1. Forum
  2. >
  3. Topic: Irish
  4. >
  5. "Ligeann sé an fhuinneog ar o…

"Ligeann an fhuinneog ar oscailt."

Translation:He lets the window open.

December 21, 2014



As a Dubliner, I find 'He leaves the window open' as a more natural translation than 'He lets the window open'. Unless, as some contributors suggest, the window has a mind of its own.


From teanglann lig means 1) let, allow, permit, 2) let go, allow to proceed, 3) let out, release, all of those imply a permissive action versus a passive action. Some form of the verb fág would be used for leaving the window open. Fágann sé an fhiunneog ar oscailt.


This phrasing was used in the past I think, which is why you don't here it now so much. I certainly heard this in school "Can you let window open?" and it meant to open it. That said I don't know if its from Hiberno-English...


Is this an example of hiberno-english? In my dialect, I would say 'he opens the window'.


This is not hiberno-english or anything colloquial. The only way this sentence makes sense to me is in the sense that "he does not obstruct the window from opening", i.e. the window is opening under the agency of someone/something else and he does not stop it from doing so.


But the issue is the ar oscailt in this sentence means the window is already open. It's in a state of "open". So it's more that he lets the window stay open.


therefore- he leaves the window open----should be allowed.

[deactivated user]

    I think it means "he allows the window to be open"


    Yes, I think the English phrase given here seems to be defective. It seems to need an additional verb in the English equivalent, to make it "He lets the window be open" or "He lets the window stay open".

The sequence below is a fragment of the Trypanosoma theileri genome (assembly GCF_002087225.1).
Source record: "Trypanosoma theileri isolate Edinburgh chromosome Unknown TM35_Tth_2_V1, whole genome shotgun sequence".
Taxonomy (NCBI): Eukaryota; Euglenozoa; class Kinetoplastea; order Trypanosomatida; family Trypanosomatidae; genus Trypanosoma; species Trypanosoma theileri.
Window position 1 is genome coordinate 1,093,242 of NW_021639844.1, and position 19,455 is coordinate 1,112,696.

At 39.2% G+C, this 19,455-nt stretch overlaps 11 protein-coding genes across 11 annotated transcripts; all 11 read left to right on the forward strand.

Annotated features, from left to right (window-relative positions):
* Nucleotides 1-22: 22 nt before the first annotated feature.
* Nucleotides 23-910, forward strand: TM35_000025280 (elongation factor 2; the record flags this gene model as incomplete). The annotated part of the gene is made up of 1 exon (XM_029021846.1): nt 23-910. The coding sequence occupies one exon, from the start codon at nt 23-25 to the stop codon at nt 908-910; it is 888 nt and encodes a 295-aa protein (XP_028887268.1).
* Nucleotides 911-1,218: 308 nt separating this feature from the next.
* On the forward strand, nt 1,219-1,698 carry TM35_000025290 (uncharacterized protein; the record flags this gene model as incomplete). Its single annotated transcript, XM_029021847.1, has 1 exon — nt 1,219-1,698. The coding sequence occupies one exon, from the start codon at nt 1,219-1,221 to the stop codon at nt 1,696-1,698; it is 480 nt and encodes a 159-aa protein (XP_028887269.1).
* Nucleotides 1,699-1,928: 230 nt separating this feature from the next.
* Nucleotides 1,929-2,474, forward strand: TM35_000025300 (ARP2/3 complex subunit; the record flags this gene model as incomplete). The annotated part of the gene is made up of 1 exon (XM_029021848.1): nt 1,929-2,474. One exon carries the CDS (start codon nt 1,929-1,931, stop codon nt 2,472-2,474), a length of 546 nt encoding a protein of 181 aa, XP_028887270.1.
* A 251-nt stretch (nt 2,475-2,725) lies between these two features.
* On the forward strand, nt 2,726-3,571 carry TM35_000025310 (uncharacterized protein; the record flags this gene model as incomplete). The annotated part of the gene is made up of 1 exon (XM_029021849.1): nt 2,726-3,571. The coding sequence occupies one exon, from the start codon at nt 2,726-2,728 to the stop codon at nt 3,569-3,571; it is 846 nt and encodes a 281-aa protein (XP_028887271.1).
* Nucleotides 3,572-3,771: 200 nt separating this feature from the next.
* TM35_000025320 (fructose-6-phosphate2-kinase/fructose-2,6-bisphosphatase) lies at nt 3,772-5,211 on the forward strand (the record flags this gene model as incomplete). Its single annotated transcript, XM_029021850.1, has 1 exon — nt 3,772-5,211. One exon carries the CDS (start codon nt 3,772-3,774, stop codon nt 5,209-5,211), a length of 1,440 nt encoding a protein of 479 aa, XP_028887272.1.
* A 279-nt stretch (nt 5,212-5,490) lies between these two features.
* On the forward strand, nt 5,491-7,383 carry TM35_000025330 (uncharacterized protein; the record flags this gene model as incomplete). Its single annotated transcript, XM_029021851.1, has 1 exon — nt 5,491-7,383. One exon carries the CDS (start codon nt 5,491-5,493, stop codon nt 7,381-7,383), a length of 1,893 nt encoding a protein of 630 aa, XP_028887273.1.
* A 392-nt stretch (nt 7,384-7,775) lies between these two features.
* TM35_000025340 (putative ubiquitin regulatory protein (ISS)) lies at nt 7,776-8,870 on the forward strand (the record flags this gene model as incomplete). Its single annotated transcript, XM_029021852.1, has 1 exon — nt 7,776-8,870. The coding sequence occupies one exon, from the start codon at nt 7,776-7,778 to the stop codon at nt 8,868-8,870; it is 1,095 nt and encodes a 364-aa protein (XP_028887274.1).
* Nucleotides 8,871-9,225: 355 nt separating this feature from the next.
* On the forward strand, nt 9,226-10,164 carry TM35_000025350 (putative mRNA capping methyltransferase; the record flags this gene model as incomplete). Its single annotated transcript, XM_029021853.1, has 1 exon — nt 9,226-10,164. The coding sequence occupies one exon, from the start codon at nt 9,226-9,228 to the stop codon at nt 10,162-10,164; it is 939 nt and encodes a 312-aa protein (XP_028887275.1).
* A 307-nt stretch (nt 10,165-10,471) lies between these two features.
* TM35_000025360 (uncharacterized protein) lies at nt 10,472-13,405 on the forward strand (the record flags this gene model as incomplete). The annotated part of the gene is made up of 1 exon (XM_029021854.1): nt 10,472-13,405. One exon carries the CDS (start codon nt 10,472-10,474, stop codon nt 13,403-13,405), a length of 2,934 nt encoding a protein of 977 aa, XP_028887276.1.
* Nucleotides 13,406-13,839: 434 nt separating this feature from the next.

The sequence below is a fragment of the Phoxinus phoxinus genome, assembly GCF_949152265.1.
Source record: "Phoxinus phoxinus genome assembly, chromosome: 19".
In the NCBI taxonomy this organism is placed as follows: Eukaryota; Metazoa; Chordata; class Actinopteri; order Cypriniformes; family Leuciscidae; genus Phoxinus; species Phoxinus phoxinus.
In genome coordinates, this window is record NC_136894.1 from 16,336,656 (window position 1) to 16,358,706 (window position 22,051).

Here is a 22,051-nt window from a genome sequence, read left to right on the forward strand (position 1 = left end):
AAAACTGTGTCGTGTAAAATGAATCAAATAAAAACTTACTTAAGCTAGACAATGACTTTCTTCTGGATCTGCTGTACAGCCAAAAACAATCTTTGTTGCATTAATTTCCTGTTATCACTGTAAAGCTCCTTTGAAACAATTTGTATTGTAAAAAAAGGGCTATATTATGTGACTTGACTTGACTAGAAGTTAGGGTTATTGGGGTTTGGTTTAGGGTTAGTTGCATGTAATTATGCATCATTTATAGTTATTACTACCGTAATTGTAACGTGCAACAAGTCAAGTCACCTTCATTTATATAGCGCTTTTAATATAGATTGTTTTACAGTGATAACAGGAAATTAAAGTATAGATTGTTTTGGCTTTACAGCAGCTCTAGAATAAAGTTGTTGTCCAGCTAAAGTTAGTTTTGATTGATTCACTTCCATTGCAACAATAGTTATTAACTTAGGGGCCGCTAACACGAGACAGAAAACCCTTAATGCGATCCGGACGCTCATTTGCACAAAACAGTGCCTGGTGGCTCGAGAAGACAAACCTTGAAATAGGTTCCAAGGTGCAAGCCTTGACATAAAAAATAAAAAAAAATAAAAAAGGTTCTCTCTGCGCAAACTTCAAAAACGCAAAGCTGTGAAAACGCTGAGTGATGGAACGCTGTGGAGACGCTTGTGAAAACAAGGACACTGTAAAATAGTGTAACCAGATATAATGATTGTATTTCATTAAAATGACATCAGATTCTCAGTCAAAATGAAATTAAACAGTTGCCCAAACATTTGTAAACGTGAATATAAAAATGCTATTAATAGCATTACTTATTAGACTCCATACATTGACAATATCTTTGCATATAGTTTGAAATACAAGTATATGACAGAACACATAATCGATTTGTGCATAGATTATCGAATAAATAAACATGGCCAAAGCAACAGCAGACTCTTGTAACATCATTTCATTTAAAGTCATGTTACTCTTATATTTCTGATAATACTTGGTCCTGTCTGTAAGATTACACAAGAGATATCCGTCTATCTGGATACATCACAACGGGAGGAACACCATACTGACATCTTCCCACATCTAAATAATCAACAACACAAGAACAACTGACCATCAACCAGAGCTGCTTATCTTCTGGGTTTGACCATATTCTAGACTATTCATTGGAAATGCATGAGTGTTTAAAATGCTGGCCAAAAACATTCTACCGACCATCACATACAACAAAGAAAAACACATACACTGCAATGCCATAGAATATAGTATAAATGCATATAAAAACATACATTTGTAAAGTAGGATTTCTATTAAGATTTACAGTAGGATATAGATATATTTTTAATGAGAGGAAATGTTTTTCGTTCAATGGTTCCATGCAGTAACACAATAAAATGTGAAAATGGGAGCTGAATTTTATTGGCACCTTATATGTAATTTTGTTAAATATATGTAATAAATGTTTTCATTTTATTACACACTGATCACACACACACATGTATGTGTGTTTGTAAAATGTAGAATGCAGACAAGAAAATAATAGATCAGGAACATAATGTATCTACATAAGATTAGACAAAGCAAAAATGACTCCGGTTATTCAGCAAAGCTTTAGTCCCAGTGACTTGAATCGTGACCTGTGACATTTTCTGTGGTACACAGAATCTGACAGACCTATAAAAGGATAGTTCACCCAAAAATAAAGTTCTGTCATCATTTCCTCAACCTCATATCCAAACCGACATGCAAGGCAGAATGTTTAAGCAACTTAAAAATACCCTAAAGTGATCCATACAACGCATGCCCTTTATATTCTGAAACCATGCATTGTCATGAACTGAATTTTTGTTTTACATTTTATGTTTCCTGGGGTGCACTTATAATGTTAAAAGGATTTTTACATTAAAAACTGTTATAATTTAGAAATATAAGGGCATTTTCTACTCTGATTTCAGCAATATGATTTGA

This is more 'he allowd the window to open'


    Is "ar" correct here, then? I would expect "a" instead. "Ligeann se don fhuineog a oscailt."


    They have different meanings. I suggest looking here. It's also important to note that several other prepositions change the meaning of the VN.


    I am well aware of the different meanings of prepositions used with the verbal noun. What I am unclear about is what this sentence is getting at by "lig" with a phrase describing a state rather than a verb.


    Well, I feel it'd depend. If the window was already opened, I can see it working.


    What is wrong with "He leaves the window open"?


    That's what I put because I would think "lets" suggests permission whereas in English as we speak it in Ireland anyway "leaves" means that he found it open and left it that way, or opened it himself and didn't close it again


    June 5th 2016 and "He leaves the window open" was accepted as correct.


    This is a strange sentence alright. I could understand if he was allowing the window to open but that would be 'a oscailt'. Would it make more sense to say something like 'Ligeann sé an fhuinneog fanacht ar oscailt.' - He allows the window to remain opened?


    From reading the comments on several sentences in this lesson I gather that the Irish sentence means "He leaves the window open", in other words he allows it to remain open.

    Maybe this can be expressed as "He lets the window open" in Hiberno-English, but in Standard English that means something completely different, namely that he allows it to open. Why have a principal translation that might work in one dialect of English but is categorically wrong in Standard English?


    Ive heard leave and let used interchangably at times


    Should it not be he left,leaves the window?


    I never heard it this way. Leaves it open sounds better.


    Still no clarification from Duo of what this sentence is supposed to mean

    Learn Irish in just 5 minutes a day. For free.